1. Sylvester the cat gazing at the flames of hell? Genius! I enjoyed this, and agree wholeheartedly that unbiblical caricatures can distort our view of God. The problem is it can cut both ways, don’t you agree? Here’s a great post on the same theme:
    I’m looking forward to seeing you flesh out how God’s wrath is merciful act. It’s easy to see it as a consequence of His perfect holiness, hatred of sin, requirement for divine justice, etc, but mercy? I always thought that wrath is what happens when you reach the end of mercy.

    1. Matt,

      Thank you so much for your response. I am curious what your thoughts on the next few posts are. Again, I love that you read and you are very informed on many different thoughts and I love it!

      Thank you for the article. I read it and it is very well written.

      I want to reframe the difference of the two accounts of God’s reaction. I would actually say that these passages are referring to two different things.

      Sometimes passages are referring to an individual and other times they are referring to a people group such as the nation of Israel or the church.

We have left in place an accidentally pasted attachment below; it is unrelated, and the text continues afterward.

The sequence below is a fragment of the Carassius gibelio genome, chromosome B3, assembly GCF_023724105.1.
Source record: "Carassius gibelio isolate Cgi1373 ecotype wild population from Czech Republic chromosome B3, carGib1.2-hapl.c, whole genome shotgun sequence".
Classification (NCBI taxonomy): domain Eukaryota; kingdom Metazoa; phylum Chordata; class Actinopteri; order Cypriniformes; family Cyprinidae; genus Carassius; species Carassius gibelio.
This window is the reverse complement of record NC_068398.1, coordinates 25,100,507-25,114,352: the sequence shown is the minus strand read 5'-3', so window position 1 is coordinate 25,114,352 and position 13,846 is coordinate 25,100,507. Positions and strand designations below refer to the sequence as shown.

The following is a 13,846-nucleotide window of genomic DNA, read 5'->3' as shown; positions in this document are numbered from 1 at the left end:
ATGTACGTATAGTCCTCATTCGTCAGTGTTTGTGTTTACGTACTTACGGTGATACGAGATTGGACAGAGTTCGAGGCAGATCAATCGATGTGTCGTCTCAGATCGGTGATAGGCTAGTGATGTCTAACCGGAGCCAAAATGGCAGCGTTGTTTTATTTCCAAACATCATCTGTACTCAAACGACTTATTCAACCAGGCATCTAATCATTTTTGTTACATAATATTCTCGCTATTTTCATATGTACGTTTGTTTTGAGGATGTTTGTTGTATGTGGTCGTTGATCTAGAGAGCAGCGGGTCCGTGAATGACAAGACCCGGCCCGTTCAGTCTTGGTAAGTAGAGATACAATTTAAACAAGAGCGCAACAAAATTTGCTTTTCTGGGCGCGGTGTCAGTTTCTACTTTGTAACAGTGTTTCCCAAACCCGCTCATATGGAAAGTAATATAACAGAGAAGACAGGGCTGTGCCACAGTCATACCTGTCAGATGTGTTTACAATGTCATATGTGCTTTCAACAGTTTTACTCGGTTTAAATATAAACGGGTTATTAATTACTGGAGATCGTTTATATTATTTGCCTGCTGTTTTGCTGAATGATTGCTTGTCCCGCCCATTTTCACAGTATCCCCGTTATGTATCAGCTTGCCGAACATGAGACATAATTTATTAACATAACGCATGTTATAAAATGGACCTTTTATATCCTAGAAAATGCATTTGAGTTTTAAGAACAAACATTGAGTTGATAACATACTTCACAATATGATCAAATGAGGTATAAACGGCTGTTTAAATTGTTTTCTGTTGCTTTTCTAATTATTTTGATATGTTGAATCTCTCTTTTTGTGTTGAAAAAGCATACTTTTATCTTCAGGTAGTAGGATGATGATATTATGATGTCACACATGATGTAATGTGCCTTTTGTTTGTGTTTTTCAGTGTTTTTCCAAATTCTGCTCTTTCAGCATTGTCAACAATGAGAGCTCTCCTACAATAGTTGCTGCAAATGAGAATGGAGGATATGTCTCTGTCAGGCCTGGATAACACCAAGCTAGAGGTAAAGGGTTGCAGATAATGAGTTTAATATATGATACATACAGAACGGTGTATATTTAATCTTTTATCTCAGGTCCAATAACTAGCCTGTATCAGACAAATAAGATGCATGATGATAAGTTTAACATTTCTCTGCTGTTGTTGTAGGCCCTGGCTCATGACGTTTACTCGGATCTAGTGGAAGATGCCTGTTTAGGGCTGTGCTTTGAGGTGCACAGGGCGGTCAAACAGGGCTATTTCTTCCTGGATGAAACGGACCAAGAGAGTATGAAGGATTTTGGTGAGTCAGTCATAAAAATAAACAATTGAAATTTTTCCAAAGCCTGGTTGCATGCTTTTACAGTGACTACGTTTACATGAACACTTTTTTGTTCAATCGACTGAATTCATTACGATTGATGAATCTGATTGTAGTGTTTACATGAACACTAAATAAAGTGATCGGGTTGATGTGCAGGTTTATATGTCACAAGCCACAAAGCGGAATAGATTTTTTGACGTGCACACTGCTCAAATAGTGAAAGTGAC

I would say that what is unique about the Luke 20 Vineyard is that it is referring to the judgement and destruction of Jerusalem and how they missed out on the messiah. I believe that their vocational call was as Genesis 12 says to be a blessed nation and to bless others (as a nation). Jesus came as their messiah and representative and the missed out on Him.

      “The stone that the builders rejected has become the cornerstone’”

      I come to this conclusion by reading Luke 17-20. It is a conversation of about the coming destruction of the temple that leads us in Chapter 19 to see Jesus weeping over Jerusalem wishing that they would have known what would have brought them peace.

      You cross over to Matthew 22-26 and it is a similar conversation. In 24 Jesus has another conversation about the destruction of the temple then compares it to the flood and judgement. Then in Chapter 25 we see that when the Son of Man comes He will gather the nations and judge. Chapter 26 then has Him say the Son of Man has come. This is a reference to Daniel 7’s promise.

      I believe that this is referring to the nation of Jerusalem missing out on Jesus being the promised messiah and “Son of Man”. The phrase “…give the vineyard to others” I believe is referring to God’s people “the church” (which now includes gentiles) that will now carry the torch and the messiah Jesus is Lord to this movement.